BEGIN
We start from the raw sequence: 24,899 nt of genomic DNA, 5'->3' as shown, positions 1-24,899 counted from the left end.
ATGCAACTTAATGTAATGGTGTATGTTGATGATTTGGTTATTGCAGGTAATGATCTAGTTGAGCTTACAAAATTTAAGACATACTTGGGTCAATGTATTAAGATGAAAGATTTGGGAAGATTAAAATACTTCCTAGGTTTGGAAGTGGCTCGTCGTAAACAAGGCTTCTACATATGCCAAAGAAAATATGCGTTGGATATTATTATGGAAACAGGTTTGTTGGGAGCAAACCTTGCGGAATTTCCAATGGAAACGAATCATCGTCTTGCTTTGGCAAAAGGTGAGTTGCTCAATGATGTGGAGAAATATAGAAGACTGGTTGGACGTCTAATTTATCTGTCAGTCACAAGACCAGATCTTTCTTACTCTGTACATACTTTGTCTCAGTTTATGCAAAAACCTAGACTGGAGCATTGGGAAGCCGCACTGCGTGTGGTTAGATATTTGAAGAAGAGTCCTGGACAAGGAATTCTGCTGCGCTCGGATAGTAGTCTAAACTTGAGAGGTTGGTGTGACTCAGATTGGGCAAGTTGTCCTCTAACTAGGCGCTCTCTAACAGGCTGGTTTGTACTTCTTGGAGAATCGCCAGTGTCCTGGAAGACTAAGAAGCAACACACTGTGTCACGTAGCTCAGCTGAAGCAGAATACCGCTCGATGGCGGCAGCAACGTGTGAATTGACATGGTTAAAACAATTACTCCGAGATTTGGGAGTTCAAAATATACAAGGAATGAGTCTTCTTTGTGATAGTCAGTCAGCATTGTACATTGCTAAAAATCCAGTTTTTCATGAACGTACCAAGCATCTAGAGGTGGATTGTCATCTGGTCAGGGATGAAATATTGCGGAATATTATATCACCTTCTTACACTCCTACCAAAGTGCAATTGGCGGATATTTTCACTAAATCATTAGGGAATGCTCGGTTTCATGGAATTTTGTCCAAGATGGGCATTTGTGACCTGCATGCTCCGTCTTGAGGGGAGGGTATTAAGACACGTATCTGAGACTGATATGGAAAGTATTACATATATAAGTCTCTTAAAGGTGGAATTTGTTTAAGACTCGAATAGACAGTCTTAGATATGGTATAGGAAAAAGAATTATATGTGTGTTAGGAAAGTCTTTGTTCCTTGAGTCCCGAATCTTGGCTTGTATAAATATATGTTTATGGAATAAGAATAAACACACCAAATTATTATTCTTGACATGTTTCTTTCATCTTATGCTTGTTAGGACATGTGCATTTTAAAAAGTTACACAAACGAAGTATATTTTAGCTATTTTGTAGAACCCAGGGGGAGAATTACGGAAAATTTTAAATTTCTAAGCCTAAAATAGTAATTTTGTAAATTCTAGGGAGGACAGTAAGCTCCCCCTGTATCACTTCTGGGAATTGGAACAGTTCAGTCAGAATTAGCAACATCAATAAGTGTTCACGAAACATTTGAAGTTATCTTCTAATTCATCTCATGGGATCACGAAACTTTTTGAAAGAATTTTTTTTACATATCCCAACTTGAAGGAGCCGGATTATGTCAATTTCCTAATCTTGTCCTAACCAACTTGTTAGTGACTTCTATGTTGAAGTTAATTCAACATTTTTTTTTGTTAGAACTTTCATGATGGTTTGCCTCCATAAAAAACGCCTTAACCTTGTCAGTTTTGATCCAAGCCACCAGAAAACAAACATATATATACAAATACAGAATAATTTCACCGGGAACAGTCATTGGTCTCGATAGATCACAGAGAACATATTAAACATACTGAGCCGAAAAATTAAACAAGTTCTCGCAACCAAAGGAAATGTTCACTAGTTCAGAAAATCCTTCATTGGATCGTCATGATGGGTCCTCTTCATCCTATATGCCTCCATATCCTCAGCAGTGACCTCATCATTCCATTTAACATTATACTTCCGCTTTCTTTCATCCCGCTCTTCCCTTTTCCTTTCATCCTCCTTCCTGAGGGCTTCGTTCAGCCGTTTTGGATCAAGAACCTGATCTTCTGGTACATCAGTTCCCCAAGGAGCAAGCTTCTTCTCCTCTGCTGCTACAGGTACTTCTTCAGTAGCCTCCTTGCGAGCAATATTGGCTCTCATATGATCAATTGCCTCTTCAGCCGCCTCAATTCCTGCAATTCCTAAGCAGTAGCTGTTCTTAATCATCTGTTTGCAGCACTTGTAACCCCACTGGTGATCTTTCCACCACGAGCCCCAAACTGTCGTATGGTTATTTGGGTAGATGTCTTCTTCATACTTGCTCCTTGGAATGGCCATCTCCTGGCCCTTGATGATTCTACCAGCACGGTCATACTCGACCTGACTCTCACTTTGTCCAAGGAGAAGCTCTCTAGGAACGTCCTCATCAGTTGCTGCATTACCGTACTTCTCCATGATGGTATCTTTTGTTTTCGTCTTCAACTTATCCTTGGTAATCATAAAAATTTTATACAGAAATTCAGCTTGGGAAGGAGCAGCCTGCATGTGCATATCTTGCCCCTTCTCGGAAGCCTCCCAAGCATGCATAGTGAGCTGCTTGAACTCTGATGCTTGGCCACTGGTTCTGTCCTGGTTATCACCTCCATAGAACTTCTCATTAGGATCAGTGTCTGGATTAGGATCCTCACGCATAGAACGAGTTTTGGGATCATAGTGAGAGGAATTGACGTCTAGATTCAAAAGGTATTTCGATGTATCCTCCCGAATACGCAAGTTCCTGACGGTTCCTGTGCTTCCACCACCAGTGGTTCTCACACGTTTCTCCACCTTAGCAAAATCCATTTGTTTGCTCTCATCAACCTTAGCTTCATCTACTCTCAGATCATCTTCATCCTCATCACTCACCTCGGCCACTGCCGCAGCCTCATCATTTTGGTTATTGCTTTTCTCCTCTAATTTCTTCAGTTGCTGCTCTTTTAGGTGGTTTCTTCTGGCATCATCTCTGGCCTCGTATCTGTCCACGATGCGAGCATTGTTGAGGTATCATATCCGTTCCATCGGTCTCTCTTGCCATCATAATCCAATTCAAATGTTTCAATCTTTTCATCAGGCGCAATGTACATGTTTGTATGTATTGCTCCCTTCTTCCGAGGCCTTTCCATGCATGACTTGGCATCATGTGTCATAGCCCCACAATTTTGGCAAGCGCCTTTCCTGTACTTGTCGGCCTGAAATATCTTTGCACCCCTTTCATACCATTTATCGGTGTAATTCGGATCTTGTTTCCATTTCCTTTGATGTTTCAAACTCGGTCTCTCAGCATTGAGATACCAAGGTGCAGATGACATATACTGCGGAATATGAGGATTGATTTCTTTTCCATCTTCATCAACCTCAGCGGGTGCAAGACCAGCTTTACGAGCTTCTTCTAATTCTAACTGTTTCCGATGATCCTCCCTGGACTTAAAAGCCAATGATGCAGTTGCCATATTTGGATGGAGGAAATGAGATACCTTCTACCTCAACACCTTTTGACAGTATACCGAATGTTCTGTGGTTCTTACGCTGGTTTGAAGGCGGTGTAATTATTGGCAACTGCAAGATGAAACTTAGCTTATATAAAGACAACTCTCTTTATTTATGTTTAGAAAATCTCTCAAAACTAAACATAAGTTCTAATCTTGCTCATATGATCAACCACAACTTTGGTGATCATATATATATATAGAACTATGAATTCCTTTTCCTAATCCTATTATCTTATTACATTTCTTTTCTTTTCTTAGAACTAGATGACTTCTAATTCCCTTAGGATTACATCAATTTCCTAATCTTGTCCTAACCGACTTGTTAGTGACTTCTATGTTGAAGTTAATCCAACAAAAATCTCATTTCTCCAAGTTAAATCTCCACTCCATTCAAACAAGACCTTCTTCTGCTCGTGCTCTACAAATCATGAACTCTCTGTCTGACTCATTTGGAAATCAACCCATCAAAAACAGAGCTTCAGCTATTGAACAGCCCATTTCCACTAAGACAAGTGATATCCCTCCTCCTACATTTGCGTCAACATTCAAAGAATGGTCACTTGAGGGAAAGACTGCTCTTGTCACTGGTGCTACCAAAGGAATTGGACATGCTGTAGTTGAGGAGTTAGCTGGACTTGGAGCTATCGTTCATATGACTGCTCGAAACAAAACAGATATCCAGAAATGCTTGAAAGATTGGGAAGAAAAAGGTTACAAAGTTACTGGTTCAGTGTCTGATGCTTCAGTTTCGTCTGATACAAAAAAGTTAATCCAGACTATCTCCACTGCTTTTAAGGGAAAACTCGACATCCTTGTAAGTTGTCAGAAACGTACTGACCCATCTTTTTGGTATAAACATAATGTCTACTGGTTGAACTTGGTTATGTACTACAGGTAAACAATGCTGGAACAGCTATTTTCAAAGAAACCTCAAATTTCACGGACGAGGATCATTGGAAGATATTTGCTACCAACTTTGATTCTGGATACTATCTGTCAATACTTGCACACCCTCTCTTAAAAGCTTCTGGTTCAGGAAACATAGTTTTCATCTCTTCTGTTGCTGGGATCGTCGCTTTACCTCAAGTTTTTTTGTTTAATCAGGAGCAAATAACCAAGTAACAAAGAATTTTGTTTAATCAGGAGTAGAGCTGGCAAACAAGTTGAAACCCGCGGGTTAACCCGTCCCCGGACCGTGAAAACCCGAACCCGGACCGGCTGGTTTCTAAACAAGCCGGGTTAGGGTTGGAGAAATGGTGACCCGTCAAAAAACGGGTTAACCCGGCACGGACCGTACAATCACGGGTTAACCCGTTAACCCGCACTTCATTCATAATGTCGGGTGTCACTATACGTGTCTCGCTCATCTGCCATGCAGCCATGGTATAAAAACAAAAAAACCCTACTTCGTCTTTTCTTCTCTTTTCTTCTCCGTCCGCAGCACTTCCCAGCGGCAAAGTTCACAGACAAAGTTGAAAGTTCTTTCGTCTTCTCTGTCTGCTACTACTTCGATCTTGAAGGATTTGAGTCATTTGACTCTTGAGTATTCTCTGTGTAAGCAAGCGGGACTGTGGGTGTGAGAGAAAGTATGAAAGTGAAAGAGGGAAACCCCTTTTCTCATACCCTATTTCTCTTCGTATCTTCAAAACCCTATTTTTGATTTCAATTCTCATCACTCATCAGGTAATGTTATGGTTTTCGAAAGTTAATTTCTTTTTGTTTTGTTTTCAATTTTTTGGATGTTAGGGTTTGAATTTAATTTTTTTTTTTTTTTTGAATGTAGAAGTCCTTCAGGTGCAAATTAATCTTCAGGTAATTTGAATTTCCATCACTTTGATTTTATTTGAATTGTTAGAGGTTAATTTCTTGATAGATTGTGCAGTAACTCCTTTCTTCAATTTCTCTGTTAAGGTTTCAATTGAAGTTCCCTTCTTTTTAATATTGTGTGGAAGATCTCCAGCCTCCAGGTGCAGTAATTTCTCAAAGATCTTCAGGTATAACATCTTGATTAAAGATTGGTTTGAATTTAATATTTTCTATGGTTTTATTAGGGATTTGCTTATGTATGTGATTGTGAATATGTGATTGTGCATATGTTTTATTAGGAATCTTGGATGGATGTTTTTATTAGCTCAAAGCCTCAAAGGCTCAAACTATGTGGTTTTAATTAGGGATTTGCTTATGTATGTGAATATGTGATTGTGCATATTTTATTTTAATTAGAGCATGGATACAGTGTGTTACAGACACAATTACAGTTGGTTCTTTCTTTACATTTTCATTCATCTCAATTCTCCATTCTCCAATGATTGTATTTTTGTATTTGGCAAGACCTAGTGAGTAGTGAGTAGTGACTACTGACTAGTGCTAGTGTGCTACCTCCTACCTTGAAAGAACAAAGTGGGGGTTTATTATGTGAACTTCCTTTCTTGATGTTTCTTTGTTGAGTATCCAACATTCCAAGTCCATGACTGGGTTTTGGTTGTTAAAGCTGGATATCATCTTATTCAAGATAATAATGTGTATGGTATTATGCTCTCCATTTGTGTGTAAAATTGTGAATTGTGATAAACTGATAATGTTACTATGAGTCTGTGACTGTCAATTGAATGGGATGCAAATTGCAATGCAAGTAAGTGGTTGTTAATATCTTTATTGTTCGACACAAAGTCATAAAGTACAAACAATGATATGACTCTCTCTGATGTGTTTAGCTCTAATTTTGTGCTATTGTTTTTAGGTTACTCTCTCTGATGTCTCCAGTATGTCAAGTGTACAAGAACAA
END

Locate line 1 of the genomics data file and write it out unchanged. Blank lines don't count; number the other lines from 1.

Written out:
We start from the raw sequence: 24,899 nt of genomic DNA, 5'->3' as shown, positions 1-24,899 counted from the left end.